Thien An keeps odd hours and operates on a cash-only basis, depending mostly on the downtown and midtown nine-to-fivers for a daily lunchtime rush. Mid-day packs the unadorned (almost too plain) restaurant interior with busy folks looking for Pho, looking for summer rolls, and looking for a break from the lunchtime sub sandwich rut. The Banh Xeo (Vietnamese crepe with pork, shrimp and bean sprouts) is the hot ticket at Thien An, so I made sure to bring an omnivore along with me to sample this signature dish while I stuck to my traditional veggie path. At $6.50, the mysterious looking crepe came out intimidating all who gazed upon it with its sheer size and pungent aromas. My omnivorous companion gobbled it down before I even made it through a single spring roll, reporting “it’s probably not something for everyone.” But the constant flow of Banh Xeo from the kitchen to the packed dining tables seemed to tell a different story. I felt like quite the little outsider, sitting there with my tofu sandwich ($2.50 – that’s right, I said $2.50!) and my veggie spring rolls ($2.50 – yep, I said it again!). My sandwich was done just right, with plenty of carrots for crunch and mayo for flavor. At first taste, the spring rolls seemed a bit limp and unmemorable. But a healthy drizzle of the amazing peanut sauce that Thien An sent out managed to perk them up.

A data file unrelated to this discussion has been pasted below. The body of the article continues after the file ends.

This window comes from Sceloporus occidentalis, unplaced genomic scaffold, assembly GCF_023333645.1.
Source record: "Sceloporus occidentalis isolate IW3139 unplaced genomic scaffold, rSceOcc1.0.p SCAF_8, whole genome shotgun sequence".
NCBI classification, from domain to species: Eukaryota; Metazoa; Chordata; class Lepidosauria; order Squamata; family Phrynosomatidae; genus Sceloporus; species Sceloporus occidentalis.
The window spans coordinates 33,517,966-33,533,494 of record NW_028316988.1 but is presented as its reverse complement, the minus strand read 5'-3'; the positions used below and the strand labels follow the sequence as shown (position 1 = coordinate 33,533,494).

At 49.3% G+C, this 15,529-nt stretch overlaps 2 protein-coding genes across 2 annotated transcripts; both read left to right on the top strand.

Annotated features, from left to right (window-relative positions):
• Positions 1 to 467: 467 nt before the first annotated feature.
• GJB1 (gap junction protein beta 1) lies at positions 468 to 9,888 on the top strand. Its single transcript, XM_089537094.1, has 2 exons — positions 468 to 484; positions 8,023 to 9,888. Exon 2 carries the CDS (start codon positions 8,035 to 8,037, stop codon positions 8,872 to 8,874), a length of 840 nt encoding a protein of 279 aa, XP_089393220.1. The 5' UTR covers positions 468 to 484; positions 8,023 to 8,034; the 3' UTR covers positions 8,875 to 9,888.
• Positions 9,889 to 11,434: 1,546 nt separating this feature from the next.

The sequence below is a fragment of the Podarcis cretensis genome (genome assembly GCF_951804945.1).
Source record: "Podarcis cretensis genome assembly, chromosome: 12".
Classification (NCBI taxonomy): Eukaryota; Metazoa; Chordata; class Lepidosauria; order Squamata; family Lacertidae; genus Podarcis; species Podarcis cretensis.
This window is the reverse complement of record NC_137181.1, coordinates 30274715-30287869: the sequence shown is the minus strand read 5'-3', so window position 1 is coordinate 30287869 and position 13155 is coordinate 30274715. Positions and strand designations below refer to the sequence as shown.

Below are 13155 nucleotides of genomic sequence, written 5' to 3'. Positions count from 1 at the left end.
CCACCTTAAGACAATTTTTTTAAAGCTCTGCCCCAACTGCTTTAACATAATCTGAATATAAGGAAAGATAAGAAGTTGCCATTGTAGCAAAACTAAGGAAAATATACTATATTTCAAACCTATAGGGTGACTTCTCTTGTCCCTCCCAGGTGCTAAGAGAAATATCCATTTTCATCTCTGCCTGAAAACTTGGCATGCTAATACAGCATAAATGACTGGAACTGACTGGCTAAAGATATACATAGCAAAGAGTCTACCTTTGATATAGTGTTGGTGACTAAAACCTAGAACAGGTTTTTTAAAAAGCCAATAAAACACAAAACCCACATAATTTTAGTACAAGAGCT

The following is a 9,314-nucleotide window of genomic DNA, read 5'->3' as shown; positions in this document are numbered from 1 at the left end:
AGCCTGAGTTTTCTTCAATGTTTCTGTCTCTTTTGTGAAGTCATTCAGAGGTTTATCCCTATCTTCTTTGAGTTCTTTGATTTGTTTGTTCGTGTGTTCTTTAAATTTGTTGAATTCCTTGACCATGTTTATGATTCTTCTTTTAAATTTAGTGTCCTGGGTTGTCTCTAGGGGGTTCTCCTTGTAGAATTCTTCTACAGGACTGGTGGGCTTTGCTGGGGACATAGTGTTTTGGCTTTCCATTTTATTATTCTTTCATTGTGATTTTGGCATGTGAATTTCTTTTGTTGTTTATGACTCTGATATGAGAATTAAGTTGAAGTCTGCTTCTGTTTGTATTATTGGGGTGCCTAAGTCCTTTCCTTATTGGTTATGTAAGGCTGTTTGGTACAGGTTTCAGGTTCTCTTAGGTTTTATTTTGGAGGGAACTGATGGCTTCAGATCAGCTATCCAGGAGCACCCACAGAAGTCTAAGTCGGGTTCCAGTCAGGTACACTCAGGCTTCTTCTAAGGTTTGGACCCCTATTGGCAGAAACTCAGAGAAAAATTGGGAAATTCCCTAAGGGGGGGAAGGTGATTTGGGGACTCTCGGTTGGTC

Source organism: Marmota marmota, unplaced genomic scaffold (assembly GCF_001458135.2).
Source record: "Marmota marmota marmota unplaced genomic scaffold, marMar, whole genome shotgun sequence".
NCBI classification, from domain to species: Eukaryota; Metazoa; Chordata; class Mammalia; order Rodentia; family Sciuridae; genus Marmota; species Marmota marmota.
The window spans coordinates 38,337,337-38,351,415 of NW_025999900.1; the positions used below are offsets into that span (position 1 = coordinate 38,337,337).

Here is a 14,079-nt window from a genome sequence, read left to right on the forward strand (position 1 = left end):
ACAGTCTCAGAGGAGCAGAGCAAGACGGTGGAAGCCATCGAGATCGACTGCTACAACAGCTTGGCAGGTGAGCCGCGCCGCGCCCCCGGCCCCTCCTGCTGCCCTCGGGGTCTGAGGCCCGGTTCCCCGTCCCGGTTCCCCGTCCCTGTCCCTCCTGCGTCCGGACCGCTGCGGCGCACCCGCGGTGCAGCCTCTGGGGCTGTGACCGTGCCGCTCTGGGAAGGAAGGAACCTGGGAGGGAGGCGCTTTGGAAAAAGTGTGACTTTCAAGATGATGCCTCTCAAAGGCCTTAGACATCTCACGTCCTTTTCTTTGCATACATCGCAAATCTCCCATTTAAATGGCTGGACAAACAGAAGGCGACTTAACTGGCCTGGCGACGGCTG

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Day Three – Les Givral’s
There are a few Les Givral’s around town these days, but my mission concerned the location right in the heart of little Saigon, on Milam in Midtown. With a more obvious storefront location, more traditional operating hours and a slightly more recognizable name, I expected this place to suffer from an inflated ego and the menu pricing to match. And while my check at Les Givral’s did end up being slightly more than my previous Vietnamese outings, I quickly realized that the difference was completely arbitrary. I really don’t care if I paid $6.75 instead of $6.00 for some of the best Vietnamese stir fry I’ve ever had. The point is I didn’t pay $9.00 like I have for years at Mai’s. (Oh Mai’s, I feel so used.) My omnivore was again on hand and offered excellent reports on Les Givral’s Pho Doc Biet (beef Pho with a mish-mash of specialty meats tossed in). My stir-fry dish somehow managed to be both filling and light at the same time, served with a side of pickled carrots and fresh cilantro that balanced out the oiliness of the noodles.

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Day Four – PL Tea House